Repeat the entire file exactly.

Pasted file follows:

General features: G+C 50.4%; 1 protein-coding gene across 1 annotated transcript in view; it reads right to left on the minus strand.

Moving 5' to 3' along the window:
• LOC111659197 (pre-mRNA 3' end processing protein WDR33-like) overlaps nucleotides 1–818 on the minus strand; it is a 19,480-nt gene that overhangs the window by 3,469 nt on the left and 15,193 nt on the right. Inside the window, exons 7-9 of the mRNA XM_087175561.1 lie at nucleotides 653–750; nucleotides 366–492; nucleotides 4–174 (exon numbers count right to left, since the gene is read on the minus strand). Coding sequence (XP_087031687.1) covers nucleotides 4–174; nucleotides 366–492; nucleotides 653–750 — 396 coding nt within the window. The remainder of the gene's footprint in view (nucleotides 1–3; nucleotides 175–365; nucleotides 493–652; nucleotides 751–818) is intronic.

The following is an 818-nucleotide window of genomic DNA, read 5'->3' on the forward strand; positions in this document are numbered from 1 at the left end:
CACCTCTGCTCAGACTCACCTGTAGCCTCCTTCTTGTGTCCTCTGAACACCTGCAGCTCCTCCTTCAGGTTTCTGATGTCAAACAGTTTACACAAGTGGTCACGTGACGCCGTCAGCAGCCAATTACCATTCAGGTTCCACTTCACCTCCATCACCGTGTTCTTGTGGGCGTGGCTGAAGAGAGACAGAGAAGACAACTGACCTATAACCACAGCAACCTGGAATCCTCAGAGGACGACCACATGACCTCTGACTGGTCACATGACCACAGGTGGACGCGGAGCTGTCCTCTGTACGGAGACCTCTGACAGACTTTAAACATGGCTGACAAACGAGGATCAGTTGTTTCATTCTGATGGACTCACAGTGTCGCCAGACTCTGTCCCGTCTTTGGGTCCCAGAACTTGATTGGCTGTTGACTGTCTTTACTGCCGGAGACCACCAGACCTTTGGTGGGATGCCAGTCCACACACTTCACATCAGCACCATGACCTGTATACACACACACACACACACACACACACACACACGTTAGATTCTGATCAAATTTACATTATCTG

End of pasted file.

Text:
General features: G+C 50.4%; 1 protein-coding gene across 1 annotated transcript in view; it reads right to left on the minus strand.

Moving 5' to 3' along the window:
• LOC111659197 (pre-mRNA 3' end processing protein WDR33-like) overlaps nucleotides 1–818 on the minus strand; it is a 19,480-nt gene that overhangs the window by 3,469 nt on the left and 15,193 nt on the right. Inside the window, exons 7-9 of the mRNA XM_087175561.1 lie at nucleotides 653–750; nucleotides 366–492; nucleotides 4–174 (exon numbers count right to left, since the gene is read on the minus strand). Coding sequence (XP_087031687.1) covers nucleotides 4–174; nucleotides 366–492; nucleotides 653–750 — 396 coding nt within the window. The remainder of the gene's footprint in view (nucleotides 1–3; nucleotides 175–365; nucleotides 493–652; nucleotides 751–818) is intronic.

The following is an 818-nucleotide window of genomic DNA, read 5'->3' on the forward strand; positions in this document are numbered from 1 at the left end:
CACCTCTGCTCAGACTCACCTGTAGCCTCCTTCTTGTGTCCTCTGAACACCTGCAGCTCCTCCTTCAGGTTTCTGATGTCAAACAGTTTACACAAGTGGTCACGTGACGCCGTCAGCAGCCAATTACCATTCAGGTTCCACTTCACCTCCATCACCGTGTTCTTGTGGGCGTGGCTGAAGAGAGACAGAGAAGACAACTGACCTATAACCACAGCAACCTGGAATCCTCAGAGGACGACCACATGACCTCTGACTGGTCACATGACCACAGGTGGACGCGGAGCTGTCCTCTGTACGGAGACCTCTGACAGACTTTAAACATGGCTGACAAACGAGGATCAGTTGTTTCATTCTGATGGACTCACAGTGTCGCCAGACTCTGTCCCGTCTTTGGGTCCCAGAACTTGATTGGCTGTTGACTGTCTTTACTGCCGGAGACCACCAGACCTTTGGTGGGATGCCAGTCCACACACTTCACATCAGCACCATGACCTGTATACACACACACACACACACACACACACACACACGTTAGATTCTGATCAAATTTACATTATCTG